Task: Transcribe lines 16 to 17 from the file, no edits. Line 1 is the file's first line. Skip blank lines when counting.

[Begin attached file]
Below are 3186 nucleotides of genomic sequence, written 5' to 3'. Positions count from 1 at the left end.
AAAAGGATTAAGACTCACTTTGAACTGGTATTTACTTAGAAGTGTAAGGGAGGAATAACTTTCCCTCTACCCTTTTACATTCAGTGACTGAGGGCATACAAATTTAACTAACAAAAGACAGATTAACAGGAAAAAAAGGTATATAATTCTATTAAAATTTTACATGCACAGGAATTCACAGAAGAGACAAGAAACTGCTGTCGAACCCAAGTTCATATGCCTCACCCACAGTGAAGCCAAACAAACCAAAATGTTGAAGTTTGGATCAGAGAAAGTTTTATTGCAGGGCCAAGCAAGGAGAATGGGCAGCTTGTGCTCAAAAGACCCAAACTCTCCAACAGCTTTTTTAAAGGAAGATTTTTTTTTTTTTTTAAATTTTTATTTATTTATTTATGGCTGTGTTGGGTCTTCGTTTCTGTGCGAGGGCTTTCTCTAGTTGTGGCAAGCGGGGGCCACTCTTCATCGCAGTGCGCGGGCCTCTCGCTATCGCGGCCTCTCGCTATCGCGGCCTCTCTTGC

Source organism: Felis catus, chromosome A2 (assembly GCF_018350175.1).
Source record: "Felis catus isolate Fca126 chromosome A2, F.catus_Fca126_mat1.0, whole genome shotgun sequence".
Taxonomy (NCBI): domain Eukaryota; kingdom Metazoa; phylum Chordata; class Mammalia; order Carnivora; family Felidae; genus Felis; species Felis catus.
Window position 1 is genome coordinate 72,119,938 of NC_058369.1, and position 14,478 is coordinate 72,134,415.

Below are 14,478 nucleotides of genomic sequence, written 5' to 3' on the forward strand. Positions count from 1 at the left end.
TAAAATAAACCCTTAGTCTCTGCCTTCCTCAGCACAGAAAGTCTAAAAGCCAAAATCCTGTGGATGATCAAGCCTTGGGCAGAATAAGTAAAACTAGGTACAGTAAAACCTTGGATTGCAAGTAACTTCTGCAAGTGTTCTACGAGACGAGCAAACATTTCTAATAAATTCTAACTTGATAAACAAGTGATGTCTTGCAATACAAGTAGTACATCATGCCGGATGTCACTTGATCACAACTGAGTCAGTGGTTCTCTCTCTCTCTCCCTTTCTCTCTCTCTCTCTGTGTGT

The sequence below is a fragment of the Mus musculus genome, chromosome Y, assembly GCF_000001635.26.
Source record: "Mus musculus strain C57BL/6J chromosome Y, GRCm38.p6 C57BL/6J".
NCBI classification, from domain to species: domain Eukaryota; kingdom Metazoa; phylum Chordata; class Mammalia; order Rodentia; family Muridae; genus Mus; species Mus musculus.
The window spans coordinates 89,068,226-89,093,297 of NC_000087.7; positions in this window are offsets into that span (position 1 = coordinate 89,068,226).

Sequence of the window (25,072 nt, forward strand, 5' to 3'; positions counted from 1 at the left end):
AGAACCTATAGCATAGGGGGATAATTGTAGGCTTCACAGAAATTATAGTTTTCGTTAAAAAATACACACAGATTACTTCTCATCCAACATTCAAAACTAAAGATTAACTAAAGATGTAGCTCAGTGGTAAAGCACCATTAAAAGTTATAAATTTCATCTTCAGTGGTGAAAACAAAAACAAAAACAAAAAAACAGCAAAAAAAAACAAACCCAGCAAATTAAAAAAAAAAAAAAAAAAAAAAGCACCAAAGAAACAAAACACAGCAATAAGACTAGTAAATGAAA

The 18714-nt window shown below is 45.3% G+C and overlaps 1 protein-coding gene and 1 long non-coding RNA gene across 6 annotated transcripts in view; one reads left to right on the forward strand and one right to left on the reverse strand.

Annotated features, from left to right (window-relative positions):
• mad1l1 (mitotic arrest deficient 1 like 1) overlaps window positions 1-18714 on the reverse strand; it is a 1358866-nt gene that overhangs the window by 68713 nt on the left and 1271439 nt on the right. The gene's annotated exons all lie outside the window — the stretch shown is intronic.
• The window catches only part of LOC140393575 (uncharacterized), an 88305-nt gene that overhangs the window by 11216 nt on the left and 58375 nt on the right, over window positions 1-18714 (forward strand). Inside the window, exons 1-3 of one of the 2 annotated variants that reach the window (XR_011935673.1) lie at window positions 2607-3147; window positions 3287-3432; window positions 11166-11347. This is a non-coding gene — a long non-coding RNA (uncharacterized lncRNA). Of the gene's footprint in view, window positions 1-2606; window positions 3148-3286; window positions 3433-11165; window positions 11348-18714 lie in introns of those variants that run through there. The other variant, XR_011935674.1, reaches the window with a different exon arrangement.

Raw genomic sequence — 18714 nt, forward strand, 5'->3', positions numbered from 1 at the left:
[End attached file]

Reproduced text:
Annotated features, from left to right (window-relative positions):
• mad1l1 (mitotic arrest deficient 1 like 1) overlaps window positions 1-18714 on the reverse strand; it is a 1358866-nt gene that overhangs the window by 68713 nt on the left and 1271439 nt on the right. The gene's annotated exons all lie outside the window — the stretch shown is intronic.